from The American Heritage® Dictionary of the English Language, 4th Edition
- n. A mid-sized computer, usually fitting within a single cabinet about the size of a refrigerator, that has less memory than a mainframe.
from Wiktionary, Creative Commons Attribution/Share-Alike License
- n. A computer smaller than a mainframe, but larger than a microcomputer.
from the GNU version of the Collaborative International Dictionary of English
- n. a mid-sized digital computer; at any given point in the development of computer technology, a minicomputer will be faster and have greater capacity than a
microcomputer, but will be slower and have less capacity than a mainframe computer.
from WordNet 3.0 Copyright 2006 by Princeton University. All rights reserved.
- n. a digital computer of medium size
Sorry, no etymologies found.
Around 1971, the work was moved to a Univac 1108 machine and then, in 1978, we were fortunate enough to acquire the first VAX/780 minicomputer from the Digital Equipment
Back then a minicomputer was the size of a desk, whereas a microcomputer could fit on top of a desk.
He formed the Digital Equipment Corporation to manufacture and sell computer components, and then he built something radically different from what had existed before: a smaller computer called a minicomputer that interacted directly with the user.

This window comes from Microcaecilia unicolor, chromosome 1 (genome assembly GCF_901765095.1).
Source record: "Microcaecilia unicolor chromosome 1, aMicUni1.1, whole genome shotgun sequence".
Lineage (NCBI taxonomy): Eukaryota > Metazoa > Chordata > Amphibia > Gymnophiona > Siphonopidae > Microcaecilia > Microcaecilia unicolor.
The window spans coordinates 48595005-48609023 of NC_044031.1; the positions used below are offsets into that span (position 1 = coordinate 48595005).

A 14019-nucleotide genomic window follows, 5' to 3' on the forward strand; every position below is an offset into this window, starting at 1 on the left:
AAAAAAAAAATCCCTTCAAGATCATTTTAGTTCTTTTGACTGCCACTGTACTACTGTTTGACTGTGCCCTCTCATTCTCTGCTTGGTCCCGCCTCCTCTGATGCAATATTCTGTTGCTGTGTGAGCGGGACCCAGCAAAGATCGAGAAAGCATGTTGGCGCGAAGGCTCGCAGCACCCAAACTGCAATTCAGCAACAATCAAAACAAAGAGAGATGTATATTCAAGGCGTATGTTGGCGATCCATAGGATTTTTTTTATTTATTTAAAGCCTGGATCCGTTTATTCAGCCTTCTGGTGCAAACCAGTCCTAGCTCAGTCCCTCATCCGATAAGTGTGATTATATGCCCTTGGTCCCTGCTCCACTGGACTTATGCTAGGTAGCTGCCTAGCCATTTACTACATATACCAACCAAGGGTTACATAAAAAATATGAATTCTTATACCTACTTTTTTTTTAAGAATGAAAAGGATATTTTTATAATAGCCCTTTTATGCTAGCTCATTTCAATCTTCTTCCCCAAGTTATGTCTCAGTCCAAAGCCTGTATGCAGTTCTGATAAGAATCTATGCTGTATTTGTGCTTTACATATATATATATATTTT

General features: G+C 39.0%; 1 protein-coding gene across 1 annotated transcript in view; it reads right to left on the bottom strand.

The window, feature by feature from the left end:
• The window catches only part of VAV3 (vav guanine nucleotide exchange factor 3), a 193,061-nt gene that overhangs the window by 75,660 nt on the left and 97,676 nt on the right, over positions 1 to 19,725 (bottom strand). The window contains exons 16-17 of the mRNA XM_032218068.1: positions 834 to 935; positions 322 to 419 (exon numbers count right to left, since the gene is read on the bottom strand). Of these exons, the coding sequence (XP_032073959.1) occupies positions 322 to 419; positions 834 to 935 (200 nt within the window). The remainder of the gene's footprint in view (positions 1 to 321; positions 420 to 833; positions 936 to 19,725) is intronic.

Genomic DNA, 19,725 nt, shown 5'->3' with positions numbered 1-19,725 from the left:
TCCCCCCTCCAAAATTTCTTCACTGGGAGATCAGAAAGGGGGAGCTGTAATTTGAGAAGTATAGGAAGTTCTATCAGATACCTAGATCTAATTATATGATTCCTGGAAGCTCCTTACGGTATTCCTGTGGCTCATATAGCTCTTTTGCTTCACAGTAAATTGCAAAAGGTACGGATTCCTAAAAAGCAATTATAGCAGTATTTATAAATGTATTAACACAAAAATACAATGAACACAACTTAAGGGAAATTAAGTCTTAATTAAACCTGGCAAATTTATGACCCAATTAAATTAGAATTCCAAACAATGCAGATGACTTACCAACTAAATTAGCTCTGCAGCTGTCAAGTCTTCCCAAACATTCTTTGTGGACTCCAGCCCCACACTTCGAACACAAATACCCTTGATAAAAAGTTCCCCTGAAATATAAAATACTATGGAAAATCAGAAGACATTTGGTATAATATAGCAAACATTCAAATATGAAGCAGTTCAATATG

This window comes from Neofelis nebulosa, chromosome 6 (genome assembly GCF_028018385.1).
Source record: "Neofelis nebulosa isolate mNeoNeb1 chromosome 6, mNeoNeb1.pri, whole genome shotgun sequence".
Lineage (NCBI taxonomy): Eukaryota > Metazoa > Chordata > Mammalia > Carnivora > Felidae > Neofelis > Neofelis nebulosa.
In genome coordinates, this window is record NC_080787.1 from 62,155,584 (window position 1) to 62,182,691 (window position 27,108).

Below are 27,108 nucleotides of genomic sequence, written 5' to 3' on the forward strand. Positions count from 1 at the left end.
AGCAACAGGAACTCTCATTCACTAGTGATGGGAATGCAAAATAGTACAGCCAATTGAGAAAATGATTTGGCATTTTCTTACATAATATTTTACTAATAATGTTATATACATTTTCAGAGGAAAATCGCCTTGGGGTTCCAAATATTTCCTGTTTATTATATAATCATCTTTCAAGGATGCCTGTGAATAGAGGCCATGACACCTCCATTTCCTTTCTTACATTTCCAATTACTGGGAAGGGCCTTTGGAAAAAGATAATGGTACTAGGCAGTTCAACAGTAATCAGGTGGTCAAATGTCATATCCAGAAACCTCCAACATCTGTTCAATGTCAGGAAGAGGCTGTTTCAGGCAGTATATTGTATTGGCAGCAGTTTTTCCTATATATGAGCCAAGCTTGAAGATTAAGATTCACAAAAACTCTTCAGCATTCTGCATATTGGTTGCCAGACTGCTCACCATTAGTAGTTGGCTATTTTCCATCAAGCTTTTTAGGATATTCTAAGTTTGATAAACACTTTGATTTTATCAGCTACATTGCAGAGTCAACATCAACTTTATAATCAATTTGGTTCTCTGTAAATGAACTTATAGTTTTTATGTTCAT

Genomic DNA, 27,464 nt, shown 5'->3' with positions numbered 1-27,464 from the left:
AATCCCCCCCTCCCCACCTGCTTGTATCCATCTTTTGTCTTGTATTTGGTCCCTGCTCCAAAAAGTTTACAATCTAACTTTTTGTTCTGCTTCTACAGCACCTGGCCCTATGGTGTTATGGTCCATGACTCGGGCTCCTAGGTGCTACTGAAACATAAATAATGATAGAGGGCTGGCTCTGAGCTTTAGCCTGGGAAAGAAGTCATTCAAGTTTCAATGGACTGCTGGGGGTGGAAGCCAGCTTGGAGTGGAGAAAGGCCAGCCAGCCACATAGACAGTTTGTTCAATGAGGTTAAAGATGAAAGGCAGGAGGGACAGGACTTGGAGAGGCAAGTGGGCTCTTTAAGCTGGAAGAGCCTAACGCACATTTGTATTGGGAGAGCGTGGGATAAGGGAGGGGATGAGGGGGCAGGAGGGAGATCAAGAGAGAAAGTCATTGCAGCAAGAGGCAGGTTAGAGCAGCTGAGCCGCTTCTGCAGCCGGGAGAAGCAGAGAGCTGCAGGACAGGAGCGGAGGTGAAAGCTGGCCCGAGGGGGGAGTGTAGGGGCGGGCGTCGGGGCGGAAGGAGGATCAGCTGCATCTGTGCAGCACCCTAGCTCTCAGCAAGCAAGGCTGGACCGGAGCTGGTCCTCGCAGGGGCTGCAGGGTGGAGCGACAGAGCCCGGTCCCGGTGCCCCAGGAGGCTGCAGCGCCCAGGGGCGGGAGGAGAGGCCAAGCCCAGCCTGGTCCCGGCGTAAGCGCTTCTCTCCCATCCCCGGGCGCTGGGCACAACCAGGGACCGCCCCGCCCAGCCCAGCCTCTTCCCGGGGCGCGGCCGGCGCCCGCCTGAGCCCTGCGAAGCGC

Of course, they were "mini" in name only: Back in the early 1970s, a "minicomputer" was a series of cabinets that dominated a room, made more noise than an asthmatic air conditioner, and had five- and six-figure price tags.
Dr. Brilliant's company supplied what was then considered fairly advanced technology: a "minicomputer" that took up most of a modified closet, as well as conferencing software.
Rather, the machine was sold as a "minicomputer" and was aimed exclusively at electronics hobbyists.
That they were able to do this was due to two factors: their coding ability; and the fact that Allen had created a software simulator of the Altair machine that ran on a Harvard minicomputer.
It is still a mystery how the entire Boston-area-based minicomputer industry could fail so suddenly in the early 1990s.
Each one functions like a minicomputer with special functions assigned to it.
DEC had been built on the minicomputer, a once innovative category now rendered a dinosaur by the personal computer revolution.